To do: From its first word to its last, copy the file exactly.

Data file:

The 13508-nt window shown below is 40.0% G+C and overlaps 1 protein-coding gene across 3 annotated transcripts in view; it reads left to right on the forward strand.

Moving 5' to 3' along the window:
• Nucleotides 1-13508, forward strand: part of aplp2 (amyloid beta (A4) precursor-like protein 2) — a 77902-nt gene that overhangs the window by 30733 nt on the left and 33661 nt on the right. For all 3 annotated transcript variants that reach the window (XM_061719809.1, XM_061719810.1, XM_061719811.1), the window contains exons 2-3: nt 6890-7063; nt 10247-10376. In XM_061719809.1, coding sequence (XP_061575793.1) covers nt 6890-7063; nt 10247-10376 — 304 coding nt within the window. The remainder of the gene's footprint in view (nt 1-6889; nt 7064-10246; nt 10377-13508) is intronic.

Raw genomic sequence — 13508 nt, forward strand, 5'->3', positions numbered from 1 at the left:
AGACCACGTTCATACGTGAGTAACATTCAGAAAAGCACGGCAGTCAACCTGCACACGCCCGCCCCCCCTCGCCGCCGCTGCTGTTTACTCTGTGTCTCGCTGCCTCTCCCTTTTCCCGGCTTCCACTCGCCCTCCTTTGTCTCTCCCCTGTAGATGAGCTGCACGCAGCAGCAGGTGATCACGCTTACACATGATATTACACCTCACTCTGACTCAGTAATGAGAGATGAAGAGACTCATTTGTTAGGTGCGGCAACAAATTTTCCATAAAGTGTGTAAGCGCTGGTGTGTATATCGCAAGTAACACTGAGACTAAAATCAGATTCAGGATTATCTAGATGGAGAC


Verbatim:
The 13508-nt window shown below is 40.0% G+C and overlaps 1 protein-coding gene across 3 annotated transcripts in view; it reads left to right on the forward strand.

Moving 5' to 3' along the window:
• Nucleotides 1-13508, forward strand: part of aplp2 (amyloid beta (A4) precursor-like protein 2) — a 77902-nt gene that overhangs the window by 30733 nt on the left and 33661 nt on the right. For all 3 annotated transcript variants that reach the window (XM_061719809.1, XM_061719810.1, XM_061719811.1), the window contains exons 2-3: nt 6890-7063; nt 10247-10376. In XM_061719809.1, coding sequence (XP_061575793.1) covers nt 6890-7063; nt 10247-10376 — 304 coding nt within the window. The remainder of the gene's footprint in view (nt 1-6889; nt 7064-10246; nt 10377-13508) is intronic.

Raw genomic sequence — 13508 nt, forward strand, 5'->3', positions numbered from 1 at the left:
AGACCACGTTCATACGTGAGTAACATTCAGAAAAGCACGGCAGTCAACCTGCACACGCCCGCCCCCCCTCGCCGCCGCTGCTGTTTACTCTGTGTCTCGCTGCCTCTCCCTTTTCCCGGCTTCCACTCGCCCTCCTTTGTCTCTCCCCTGTAGATGAGCTGCACGCAGCAGCAGGTGATCACGCTTACACATGATATTACACCTCACTCTGACTCAGTAATGAGAGATGAAGAGACTCATTTGTTAGGTGCGGCAACAAATTTTCCATAAAGTGTGTAAGCGCTGGTGTGTATATCGCAAGTAACACTGAGACTAAAATCAGATTCAGGATTATCTAGATGGAGAC